Shark teeth in Jerusalem

Publish date 10-12-2021

by Agnese Picco

During an archaeological excavation in the City of David, in the area outside the southern walls of the Old City, archaeologists discovered the remains of a structure adjacent to a spring, called the "Fountain of the cut rock", which was part of the complex circulation system of the internal waters of the city. Thanks to the materials found inside the structure, it was possible to date it to the 8-7th century. B.C.
Later this space was filled with waste materials and earth to serve as a foundation for a house. Garbage is a very important source of information for archaeological research.
Inside the waste material used to fill the structure, more than 10 thousand remains of fish were found, probably for food use and 39 shark teeth and vertebrae.

Among the archaeological finds of the Near East it is unusual to find shark remains.
Although this fish was usually consumed, except for the teeth and vertebrae, the animal's skeleton is made of cartilage and therefore is not preserved. The teeth were also often used as ornamental objects or as cutting parts of tools.
The fish remains found in Jerusalem were studied by analyzing the isotopes of strontium and oxygen, a method that is used to define the origin of land animals and the trade routes on which they were moved. The researchers applied the same method to fish, achieving some goals. The shark teeth were found not to be contemporary with the site, but fossils. They were formed in the tropical seas of the Thetis Ocean about 80 million years ago. This data was obtained thanks to the establishment of standard values ​​of the isotopes of strontium and oxygen for fish in the neighboring areas, so as to be able to be compared with the ancient ones. The researchers' work may be useful for further research aimed at tracing the origin of the archaeological remains of fish, as was done with sea bream bones, also from Jerusalem, discovering that they were not local fish, caught in the Mediterranean, but imported. from the Bardawil Lagoon area.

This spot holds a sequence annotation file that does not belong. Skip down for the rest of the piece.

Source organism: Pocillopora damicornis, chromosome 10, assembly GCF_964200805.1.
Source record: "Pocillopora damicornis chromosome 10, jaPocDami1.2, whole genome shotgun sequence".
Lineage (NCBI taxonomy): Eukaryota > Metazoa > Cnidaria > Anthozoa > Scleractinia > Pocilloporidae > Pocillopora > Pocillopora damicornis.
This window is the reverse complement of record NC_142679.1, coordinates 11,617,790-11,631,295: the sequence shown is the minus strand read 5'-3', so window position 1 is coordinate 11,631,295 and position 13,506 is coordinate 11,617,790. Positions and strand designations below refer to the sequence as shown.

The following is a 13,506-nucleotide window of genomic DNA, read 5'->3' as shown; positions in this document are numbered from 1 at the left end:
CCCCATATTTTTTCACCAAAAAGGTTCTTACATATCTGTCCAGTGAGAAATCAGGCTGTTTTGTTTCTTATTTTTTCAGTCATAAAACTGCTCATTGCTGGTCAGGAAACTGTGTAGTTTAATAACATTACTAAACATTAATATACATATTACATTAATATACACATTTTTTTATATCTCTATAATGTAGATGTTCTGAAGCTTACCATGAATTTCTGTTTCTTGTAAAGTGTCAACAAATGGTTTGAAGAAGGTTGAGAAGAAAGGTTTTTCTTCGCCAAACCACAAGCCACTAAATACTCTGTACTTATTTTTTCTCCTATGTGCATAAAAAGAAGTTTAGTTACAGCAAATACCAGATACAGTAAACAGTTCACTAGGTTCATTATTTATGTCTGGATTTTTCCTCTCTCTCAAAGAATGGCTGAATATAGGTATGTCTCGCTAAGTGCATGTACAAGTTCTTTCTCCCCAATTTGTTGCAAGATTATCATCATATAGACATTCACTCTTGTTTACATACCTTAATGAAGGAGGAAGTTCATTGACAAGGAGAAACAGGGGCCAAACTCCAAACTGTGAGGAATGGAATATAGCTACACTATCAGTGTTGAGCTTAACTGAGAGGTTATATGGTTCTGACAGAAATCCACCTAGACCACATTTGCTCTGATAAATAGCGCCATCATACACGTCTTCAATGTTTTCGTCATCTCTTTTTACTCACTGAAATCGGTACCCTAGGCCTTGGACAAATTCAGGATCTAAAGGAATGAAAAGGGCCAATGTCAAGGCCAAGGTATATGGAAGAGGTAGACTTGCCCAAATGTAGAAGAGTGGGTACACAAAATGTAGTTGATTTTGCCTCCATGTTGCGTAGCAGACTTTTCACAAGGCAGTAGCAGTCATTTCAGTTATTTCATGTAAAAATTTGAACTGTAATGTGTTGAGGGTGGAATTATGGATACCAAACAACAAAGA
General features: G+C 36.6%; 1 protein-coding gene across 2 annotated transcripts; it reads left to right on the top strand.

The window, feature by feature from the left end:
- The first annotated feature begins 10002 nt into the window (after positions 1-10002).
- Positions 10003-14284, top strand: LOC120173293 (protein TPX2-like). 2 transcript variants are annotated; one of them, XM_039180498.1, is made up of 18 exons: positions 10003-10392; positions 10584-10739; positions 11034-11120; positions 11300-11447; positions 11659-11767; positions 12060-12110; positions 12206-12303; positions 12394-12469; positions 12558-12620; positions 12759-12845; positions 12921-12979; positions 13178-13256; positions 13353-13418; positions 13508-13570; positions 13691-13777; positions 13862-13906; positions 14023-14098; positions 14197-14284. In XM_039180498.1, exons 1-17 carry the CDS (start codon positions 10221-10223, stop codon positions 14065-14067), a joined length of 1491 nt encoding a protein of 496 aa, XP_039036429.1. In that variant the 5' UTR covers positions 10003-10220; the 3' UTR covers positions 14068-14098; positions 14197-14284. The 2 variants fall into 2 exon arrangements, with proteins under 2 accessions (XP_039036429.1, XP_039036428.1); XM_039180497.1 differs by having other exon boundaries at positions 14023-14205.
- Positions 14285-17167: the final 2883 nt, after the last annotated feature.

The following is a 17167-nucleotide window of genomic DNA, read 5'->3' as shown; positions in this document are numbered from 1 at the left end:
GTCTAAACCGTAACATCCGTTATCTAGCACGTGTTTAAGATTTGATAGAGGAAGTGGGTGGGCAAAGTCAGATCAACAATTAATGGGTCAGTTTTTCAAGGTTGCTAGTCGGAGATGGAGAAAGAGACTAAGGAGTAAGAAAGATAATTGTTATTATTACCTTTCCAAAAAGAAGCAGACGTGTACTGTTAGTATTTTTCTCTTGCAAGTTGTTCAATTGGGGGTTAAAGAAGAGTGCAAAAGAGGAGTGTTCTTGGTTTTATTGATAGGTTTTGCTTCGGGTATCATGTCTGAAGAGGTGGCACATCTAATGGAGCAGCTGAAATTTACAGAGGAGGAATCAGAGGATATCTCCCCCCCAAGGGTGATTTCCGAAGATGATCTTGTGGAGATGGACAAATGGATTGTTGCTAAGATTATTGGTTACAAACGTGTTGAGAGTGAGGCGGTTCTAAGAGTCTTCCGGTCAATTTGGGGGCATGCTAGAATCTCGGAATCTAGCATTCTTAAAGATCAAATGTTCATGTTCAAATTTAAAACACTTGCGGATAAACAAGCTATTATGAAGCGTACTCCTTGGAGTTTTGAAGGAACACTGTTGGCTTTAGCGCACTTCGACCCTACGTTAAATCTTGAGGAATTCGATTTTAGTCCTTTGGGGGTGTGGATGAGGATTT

Agnes Picco
NP August / September 2021

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